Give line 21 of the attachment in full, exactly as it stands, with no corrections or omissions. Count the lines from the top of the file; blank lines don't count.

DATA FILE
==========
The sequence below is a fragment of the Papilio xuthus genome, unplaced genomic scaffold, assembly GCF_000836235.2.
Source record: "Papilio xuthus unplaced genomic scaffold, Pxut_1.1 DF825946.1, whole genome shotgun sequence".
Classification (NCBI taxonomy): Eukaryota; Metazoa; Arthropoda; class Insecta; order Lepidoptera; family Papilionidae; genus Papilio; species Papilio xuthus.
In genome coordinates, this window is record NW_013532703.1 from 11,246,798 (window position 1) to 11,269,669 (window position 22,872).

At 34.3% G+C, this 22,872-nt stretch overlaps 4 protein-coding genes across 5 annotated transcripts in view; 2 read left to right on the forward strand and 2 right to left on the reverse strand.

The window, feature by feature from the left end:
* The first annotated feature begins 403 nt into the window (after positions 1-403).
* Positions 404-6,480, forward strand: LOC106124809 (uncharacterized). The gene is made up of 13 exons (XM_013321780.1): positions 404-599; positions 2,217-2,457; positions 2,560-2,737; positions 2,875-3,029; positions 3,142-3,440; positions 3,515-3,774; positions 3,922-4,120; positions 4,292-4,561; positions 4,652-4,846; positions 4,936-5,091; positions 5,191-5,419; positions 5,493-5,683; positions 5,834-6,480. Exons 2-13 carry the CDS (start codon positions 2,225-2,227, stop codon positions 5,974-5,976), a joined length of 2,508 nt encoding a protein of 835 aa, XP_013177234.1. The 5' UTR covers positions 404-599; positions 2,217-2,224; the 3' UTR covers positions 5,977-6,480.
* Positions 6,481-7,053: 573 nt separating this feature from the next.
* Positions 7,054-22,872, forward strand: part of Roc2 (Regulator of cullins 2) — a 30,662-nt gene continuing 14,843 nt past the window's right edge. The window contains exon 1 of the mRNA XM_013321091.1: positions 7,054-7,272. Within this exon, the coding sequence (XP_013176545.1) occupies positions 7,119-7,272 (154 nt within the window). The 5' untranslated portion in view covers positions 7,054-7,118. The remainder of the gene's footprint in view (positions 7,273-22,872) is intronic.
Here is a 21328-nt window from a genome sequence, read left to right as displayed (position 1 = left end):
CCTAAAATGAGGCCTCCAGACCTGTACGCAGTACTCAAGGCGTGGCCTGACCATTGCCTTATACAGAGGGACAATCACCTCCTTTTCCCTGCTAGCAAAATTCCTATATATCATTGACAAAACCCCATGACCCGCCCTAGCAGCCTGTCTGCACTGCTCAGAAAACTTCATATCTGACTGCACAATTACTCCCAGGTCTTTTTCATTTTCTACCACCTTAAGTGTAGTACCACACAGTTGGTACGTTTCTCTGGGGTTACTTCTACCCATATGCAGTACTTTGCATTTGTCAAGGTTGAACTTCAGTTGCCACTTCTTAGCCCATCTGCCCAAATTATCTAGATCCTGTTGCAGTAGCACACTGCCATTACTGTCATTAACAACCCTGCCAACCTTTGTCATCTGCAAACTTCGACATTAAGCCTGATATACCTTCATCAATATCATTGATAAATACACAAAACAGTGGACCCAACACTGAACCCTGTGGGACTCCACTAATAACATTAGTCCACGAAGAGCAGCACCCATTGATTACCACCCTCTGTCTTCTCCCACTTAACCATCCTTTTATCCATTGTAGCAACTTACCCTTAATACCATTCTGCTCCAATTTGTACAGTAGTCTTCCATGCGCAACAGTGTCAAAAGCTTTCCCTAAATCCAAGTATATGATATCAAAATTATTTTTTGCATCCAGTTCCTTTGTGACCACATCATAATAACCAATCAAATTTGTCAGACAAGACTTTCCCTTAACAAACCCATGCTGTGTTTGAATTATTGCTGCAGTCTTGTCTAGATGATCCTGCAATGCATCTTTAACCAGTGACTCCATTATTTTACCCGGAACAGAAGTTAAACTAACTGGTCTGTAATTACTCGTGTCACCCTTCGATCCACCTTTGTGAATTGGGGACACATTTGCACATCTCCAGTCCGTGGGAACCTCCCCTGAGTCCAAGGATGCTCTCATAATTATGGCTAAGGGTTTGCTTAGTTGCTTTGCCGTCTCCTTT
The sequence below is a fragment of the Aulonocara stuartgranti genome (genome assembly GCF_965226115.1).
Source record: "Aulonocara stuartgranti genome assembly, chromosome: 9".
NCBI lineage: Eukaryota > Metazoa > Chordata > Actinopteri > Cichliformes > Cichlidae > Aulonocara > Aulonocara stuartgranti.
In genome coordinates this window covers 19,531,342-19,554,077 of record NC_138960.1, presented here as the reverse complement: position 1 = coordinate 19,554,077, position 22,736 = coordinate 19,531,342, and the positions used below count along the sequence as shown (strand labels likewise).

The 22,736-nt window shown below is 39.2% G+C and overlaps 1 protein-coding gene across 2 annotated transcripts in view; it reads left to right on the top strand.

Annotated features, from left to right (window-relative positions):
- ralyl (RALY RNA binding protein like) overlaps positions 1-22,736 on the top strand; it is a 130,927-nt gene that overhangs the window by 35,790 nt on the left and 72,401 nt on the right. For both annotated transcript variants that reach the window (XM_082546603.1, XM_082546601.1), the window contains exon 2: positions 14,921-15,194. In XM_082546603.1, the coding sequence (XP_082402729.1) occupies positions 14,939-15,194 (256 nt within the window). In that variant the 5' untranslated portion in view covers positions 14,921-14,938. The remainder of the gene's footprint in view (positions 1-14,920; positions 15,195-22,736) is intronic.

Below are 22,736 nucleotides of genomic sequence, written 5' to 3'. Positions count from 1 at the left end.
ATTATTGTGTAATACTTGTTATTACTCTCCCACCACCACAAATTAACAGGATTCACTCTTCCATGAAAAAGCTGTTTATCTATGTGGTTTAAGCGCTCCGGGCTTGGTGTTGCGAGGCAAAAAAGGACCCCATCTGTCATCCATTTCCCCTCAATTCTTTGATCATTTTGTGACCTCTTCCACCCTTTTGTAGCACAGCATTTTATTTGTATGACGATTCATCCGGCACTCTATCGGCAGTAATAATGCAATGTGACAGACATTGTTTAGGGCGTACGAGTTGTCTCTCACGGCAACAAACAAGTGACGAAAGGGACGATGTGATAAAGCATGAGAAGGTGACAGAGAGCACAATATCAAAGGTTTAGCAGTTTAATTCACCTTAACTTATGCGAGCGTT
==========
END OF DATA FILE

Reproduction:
ATTATTGTGTAATACTTGTTATTACTCTCCCACCACCACAAATTAACAGGATTCACTCTTCCATGAAAAAGCTGTTTATCTATGTGGTTTAAGCGCTCCGGGCTTGGTGTTGCGAGGCAAAAAAGGACCCCATCTGTCATCCATTTCCCCTCAATTCTTTGATCATTTTGTGACCTCTTCCACCCTTTTGTAGCACAGCATTTTATTTGTATGACGATTCATCCGGCACTCTATCGGCAGTAATAATGCAATGTGACAGACATTGTTTAGGGCGTACGAGTTGTCTCTCACGGCAACAAACAAGTGACGAAAGGGACGATGTGATAAAGCATGAGAAGGTGACAGAGAGCACAATATCAAAGGTTTAGCAGTTTAATTCACCTTAACTTATGCGAGCGTT